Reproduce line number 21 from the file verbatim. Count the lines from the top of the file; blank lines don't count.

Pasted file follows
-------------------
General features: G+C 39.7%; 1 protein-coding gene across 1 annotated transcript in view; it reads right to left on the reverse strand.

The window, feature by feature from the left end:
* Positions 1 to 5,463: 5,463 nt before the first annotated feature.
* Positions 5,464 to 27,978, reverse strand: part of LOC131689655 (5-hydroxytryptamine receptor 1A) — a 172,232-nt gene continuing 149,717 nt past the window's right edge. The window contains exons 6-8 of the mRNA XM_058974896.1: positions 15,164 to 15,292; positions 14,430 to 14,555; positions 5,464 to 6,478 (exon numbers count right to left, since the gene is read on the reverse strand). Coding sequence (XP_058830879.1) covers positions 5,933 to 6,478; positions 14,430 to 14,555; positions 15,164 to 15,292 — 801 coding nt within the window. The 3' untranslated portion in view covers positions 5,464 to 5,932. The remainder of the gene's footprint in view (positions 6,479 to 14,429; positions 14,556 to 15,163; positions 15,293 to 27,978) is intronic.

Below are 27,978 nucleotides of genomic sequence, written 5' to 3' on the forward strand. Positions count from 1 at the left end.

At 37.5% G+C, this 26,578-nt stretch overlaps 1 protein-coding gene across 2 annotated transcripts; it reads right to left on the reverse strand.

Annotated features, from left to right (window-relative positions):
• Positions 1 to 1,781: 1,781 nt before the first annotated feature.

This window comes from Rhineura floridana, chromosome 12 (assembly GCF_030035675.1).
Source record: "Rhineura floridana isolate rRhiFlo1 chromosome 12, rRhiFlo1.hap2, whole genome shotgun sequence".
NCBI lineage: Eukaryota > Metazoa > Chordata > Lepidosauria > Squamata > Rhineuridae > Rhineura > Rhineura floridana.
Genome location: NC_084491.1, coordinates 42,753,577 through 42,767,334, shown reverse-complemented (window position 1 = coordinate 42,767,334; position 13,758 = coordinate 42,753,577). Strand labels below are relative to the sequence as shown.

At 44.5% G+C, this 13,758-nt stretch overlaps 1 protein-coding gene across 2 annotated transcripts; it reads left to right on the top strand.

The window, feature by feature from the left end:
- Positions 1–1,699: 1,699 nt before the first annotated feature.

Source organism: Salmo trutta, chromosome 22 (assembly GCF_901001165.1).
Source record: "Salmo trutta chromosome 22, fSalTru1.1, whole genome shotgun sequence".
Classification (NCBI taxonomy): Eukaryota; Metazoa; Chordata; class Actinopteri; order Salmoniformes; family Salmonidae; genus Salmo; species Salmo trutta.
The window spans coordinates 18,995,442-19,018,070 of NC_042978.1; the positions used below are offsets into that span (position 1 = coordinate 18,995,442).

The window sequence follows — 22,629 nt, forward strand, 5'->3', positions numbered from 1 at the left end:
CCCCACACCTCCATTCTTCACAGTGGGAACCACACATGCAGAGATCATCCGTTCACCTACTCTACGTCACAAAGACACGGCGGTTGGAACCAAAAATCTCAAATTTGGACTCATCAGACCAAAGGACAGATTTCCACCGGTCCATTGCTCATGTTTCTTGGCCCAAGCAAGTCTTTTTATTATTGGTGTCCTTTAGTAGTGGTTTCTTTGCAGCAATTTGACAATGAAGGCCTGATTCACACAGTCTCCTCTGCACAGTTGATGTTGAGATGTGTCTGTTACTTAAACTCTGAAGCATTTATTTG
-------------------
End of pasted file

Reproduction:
CCCCACACCTCCATTCTTCACAGTGGGAACCACACATGCAGAGATCATCCGTTCACCTACTCTACGTCACAAAGACACGGCGGTTGGAACCAAAAATCTCAAATTTGGACTCATCAGACCAAAGGACAGATTTCCACCGGTCCATTGCTCATGTTTCTTGGCCCAAGCAAGTCTTTTTATTATTGGTGTCCTTTAGTAGTGGTTTCTTTGCAGCAATTTGACAATGAAGGCCTGATTCACACAGTCTCCTCTGCACAGTTGATGTTGAGATGTGTCTGTTACTTAAACTCTGAAGCATTTATTTG